- Capital city – Nairobi
- Population – 53.3 million
- Life expectancy – 66 years
- Unemployment rate – 9.31%
- Below poverty line – 36.8%
Find more country facts on: CIA The World Factbook – Kenya
- Habitat started in Kenya in 1982.
- Individuals served in FY2019 – 998,590
- Through new construction – 115
- Through incremental building – 145
- Through market development – 998,330
- Volunteers hosted in FY2019 – 616
The housing need in Kenya
Kenya has an annual housing demand of 250,000 units with an estimated supply of 50,000 units, culminating in a housing deficit of 2 million units, or 80% deficit. Housing affordability is a key challenge in Kenya with many people unable to afford to buy or build their own home. Only 2% of the formally constructed houses target lower-income families. About 6.4 million people, or of Kenya’s urban population live in informal settlements. Many families are at high risk of diseases such as malaria, respiratory infections and/or parasitic jiggers infestation.
Housing delivery is the responsibility of county governments, which often lack adequate resources. Also, 68% of Kenyans are without land documentation or tenure security.
How Habitat addresses the need
Orphans and Vulnerable Groups housing
Habitat Kenya supports marginalized and/or vulnerable groups in communities such as orphans, widows, the elderly, persons living with disability, etc., who are living in dilapidated housing conditions, lack access to water and proper sanitation facilities and earn less than US$1 a day. Habitat Kenya mobilizes global and local volunteers and community/corporate partners to help build affordable, low-cost houses and promote home ownership for these vulnerable groups as a means of breaking the cycle of poverty.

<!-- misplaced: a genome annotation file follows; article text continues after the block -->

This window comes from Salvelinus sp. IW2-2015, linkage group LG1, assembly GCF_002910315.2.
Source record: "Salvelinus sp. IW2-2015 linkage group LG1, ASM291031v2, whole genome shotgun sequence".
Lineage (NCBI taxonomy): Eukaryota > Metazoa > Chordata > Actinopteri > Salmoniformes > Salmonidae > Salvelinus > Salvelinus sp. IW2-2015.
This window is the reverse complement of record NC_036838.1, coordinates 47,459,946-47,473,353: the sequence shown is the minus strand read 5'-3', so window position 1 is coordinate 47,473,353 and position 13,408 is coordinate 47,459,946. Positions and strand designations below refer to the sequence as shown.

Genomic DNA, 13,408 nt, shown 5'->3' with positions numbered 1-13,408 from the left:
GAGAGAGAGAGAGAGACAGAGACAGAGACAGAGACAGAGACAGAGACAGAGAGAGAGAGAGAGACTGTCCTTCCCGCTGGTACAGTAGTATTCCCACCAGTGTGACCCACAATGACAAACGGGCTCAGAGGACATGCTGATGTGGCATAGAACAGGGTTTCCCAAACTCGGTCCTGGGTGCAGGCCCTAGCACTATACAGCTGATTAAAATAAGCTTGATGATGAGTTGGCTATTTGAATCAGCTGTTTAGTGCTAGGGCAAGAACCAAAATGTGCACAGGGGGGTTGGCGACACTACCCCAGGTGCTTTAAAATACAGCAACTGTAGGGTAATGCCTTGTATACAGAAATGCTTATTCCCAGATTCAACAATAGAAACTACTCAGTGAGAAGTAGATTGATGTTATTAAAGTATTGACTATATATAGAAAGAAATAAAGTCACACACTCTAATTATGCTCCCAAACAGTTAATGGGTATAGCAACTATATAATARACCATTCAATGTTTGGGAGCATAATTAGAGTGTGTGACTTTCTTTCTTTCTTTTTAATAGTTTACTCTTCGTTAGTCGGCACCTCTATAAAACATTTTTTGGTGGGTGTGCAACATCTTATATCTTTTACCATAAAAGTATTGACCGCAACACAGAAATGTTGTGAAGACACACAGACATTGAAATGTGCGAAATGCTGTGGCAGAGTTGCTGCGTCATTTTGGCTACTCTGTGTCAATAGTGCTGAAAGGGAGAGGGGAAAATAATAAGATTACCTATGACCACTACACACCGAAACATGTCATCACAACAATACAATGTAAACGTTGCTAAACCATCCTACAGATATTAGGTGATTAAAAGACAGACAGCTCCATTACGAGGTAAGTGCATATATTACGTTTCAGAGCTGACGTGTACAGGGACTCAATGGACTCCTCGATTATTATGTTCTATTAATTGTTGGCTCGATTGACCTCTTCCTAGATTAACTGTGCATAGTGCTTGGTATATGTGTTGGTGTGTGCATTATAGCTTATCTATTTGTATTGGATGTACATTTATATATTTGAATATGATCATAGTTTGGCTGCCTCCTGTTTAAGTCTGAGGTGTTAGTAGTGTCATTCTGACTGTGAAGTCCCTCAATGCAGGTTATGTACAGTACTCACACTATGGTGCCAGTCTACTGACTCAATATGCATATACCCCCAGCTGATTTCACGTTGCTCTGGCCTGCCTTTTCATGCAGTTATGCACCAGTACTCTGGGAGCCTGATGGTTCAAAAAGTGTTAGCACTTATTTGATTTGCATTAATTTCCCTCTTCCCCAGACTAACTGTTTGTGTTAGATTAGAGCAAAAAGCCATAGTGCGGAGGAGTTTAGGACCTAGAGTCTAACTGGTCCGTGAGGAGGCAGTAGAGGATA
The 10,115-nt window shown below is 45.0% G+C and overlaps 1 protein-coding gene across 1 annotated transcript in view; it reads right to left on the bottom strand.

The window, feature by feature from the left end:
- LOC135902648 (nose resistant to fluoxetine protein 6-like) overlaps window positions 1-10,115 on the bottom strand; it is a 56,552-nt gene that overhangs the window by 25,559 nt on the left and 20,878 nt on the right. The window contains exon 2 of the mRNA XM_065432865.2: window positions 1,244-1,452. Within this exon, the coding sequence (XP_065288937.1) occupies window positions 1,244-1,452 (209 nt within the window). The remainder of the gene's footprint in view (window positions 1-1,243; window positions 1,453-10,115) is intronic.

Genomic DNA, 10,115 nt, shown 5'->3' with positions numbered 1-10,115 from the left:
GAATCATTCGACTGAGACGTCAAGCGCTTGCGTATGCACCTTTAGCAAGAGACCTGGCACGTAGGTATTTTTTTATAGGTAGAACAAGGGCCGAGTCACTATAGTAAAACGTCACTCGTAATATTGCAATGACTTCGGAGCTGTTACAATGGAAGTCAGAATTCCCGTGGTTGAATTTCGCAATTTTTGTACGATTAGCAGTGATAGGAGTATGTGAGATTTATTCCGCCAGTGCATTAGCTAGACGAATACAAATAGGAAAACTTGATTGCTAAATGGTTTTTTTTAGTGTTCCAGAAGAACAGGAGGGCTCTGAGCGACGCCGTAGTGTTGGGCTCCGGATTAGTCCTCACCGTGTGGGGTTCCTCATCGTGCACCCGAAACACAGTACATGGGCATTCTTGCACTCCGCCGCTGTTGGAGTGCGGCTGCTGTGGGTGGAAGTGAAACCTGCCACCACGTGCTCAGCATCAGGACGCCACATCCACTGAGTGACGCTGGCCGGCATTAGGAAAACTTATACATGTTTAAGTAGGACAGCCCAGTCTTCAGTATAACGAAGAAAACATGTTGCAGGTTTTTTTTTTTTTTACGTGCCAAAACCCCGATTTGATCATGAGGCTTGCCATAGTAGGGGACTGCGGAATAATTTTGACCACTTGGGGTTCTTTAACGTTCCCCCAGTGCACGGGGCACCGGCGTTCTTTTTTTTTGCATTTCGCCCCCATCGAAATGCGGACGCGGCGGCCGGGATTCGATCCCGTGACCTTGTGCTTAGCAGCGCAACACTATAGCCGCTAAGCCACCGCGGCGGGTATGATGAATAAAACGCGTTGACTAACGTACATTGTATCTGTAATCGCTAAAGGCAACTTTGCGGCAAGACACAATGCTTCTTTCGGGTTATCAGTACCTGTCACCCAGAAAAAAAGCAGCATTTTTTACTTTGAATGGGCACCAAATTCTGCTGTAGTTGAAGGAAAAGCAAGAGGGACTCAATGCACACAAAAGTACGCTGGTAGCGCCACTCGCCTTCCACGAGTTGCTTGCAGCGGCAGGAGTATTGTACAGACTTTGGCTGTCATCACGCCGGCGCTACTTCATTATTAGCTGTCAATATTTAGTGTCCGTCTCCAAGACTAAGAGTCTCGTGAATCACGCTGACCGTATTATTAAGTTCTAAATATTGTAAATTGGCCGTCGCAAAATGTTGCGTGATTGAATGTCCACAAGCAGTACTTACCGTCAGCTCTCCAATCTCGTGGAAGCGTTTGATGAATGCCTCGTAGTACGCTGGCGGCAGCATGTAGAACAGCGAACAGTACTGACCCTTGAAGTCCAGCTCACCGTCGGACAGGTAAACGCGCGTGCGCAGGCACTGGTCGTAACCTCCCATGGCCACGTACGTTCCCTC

In addition to intervening at the individual and household levels, Habitat Kenya provides solutions that benefit and impact whole communities such as water and sanitation and energy solutions, construction of schools and other community infrastructure.
Through our advocacy program, we empower women and other vulnerable groups to secure land tenure through formal and informal mechanisms of land ownership. We also support county government policymakers to promote policies, laws and systems and practices that advance access to adequate and affordable improved housing conditions and living standards.
We seek to build the economic well-being of community members by training women, youth and other community groups on financial literacy, the production and marketing of alternative building materials (such as interlocking stabilized soil blocks), and training of construction artisans (known in Kenya as fundis) on appropriate building technology and quality standards.
What you can do
Go to habitat.org/donate and designate your gift to Habitat Kenya.
Join one of the scheduled Global Village volunteer construction trips to Kenya or lead your own. Contact us to learn more: [email protected].
All affiliate tithe gifts are sent internationally to serve families outside of the United States. To support the work of Habitat KENYA, please send your tithe to: Habitat for Humanity International P.O. Box 6598 Americus, GA 31709-3498.
resource development and communications manager